Landlords could face claims by lessees for breach of covenant arising from licences that were granted many years previously for some act prohibited under the lease. Given that the limitation period for these claims would be twelve years, there is a prospect of a deluge of disputes challenging what were, at the time, consents that landlords thought they were entitled to grant.
Will this deluge materialise? Perhaps the biggest impediment to these types of claims will be whether any individual leaseholder will be able to prove that they have suffered loss as consequence of their landlord granting a prohibited consent. In the vast majority of cases, this must be seriously open to doubt; realistically, the likelihood of damage to the leaseholder’s interest will be nil. However, there is certainly scope to argue otherwise – for instance, if the granting of consent has resulted in more onerous repairing obligations, the cost of which is to be spread amongst service charge payers.
Whilst Duval was about covenants preventing alterations, the reasoning is likely be applied much more broadly. If there is a user covenant that prohibits use of the property for any purpose other than as a private residence by a single family, the landlord will not be entitled to grant a licence allowing occupation by, say, two flatmates (or permitting ‘AirBnB type’ short stays) without breaching covenants owed to other lessees or getting the consent of everyone else in the block. Such a situation may not be a problem for small, tenant-run blocks of flats, but is wholly unworkable for the effective management of large blocks or buildings where leaseholders simply do not get along; just one leaseholder out of perhaps several hundred will be able to veto, potentially contrary to the wishes of the majority. Leases of flats are exceptionally long contracts, usually running for hundreds of years; the way we use property is bound to adapt and change over time.
What of the situation where landlords grant what is misleadingly referred to as ‘retrospective consent’, authorising after the event (often upon payment of a premium and costs) something that amounted to a breach of an absolute covenant when it occurred? Such consent really amounts to a promise not to take steps to enforce the breach – or, perhaps, to treat the leaseholder’s actions as having been permitted by the lease.
It seems clear that the principles in Duval can also be applied to this situation. However, the grant of a retrospective consent may not always be an actionable breach of the implied obligation identified by the Supreme Court. By way of example, if the breach occurred many years previously, it may be wholly unrealistic for the landlord to enforce that breach if a leaseholder requested he do so; the right to forfeit will have been waived, the covenant may have itself been waived; and there may well be no loss to the landlord’s reversionary interest. This type of scenario arises frequently where a breach only becomes apparent during the course of a sale of a flat when a purchaser requires the vendor to obtain consent as a condition of purchase. In such a case, is the landlord actually putting enforcement action out of its powers by granting the retrospective consent, if the ability to enforce has realistically been lost anyway?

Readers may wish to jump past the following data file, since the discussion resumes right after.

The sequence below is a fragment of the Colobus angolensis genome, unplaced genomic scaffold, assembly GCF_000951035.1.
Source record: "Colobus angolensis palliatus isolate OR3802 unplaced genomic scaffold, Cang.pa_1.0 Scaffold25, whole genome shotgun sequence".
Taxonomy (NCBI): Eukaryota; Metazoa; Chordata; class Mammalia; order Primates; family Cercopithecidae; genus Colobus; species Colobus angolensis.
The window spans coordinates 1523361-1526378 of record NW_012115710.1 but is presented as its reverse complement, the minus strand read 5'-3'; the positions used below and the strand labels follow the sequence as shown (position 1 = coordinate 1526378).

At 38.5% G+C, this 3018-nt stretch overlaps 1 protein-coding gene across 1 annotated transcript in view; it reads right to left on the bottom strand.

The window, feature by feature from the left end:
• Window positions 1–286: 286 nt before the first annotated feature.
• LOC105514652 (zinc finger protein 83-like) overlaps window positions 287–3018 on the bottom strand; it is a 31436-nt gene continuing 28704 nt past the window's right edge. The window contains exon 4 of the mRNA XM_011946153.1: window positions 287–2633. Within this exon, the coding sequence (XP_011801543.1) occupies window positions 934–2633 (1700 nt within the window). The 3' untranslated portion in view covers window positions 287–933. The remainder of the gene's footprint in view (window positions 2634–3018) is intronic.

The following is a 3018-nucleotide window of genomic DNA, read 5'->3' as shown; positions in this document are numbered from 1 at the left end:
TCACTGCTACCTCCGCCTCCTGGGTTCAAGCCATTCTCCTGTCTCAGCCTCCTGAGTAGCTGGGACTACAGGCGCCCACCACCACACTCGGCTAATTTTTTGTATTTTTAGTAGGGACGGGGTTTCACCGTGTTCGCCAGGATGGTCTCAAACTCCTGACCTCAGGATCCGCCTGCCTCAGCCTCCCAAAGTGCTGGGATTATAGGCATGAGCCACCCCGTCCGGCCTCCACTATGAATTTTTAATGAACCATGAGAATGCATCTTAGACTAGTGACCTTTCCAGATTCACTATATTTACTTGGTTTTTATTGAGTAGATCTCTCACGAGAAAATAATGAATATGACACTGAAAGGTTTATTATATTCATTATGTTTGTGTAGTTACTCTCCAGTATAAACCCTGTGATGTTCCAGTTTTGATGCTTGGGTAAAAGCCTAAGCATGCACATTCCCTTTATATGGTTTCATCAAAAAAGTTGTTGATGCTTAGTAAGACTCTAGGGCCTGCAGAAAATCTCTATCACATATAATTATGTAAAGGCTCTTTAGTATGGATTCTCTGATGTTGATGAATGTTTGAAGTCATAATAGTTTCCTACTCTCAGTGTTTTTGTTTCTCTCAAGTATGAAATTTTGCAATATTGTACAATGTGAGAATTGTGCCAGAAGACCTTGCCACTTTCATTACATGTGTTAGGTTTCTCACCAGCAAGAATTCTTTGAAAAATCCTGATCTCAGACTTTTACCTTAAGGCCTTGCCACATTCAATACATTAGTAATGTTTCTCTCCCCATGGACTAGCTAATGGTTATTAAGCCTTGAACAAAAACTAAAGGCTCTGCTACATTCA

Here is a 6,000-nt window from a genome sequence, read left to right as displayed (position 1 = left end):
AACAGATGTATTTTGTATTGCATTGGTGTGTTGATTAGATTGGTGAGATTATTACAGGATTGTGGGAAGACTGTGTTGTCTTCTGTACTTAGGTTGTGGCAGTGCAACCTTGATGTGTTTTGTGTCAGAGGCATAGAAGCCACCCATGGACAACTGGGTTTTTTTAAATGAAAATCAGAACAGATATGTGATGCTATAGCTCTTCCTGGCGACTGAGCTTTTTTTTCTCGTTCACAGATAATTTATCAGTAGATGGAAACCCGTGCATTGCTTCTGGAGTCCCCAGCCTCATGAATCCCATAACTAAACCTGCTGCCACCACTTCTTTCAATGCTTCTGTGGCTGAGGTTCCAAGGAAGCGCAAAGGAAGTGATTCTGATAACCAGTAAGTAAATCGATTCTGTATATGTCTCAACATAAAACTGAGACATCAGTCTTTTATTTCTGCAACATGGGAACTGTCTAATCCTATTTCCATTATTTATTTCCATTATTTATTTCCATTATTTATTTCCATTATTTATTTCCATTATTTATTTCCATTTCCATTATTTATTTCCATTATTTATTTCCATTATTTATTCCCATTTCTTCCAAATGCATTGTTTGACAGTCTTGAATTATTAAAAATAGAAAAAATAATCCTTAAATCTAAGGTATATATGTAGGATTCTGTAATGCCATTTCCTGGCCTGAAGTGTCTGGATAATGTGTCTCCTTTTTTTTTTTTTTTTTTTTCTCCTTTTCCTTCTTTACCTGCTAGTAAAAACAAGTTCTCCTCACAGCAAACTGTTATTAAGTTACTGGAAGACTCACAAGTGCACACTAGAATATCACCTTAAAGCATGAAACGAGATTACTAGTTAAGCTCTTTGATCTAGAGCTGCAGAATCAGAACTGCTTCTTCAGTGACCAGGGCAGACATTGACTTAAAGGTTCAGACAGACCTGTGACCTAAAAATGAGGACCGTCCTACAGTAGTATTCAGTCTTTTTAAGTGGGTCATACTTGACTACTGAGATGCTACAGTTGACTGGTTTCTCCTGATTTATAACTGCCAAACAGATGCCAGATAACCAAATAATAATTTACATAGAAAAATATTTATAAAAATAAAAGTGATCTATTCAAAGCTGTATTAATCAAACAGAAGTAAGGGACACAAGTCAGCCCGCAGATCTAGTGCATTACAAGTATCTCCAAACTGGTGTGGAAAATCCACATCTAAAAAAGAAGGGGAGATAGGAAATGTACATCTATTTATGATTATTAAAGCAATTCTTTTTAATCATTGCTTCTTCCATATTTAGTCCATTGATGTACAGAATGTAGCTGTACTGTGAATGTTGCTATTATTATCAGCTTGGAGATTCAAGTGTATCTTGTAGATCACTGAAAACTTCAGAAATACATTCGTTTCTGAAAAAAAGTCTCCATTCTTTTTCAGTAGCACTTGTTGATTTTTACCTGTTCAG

A potential consequence of the decision will be less transparency in the management of blocks by landlords and managing agents. A landlord looking to grant a consent (and often take a premium, given the covenants in issue here are absolute), but minimise any potential claims by other leaseholders, may wish to ensure that discussions are kept confidential so as to prevent claims such as Dr Duval’s. There is generally no statutory or other obligation on landlords to consult or provide information to other leaseholders as to the grant of consents. In most instances, lessees will only find out after the event. Of course, any level of secrecy is rather more difficult where the landlord is a lessee owned company, particularly in a smaller block – hence Dr Duval discovering the application for consent in this case. But in larger blocks that is less likely to be so.
A further consequence is that landlords may well insist upon the lessee who is requesting consent to giving an indemnity against any costs or losses it suffers as a consequence of granting consent to something that would otherwise be a breach of an absolute covenant.
Duval has undoubtedly tipped the balance of power in favour of individual lessees when it comes to the granting (and vetoing) of consents, but the practical consequences of the decision are likely to be greater obstacles to effective management of blocks of flats and even greater distrust between landlords and leaseholders.
This article was first published on the Estates Gazette website on 7 May 2020 and can also be found here.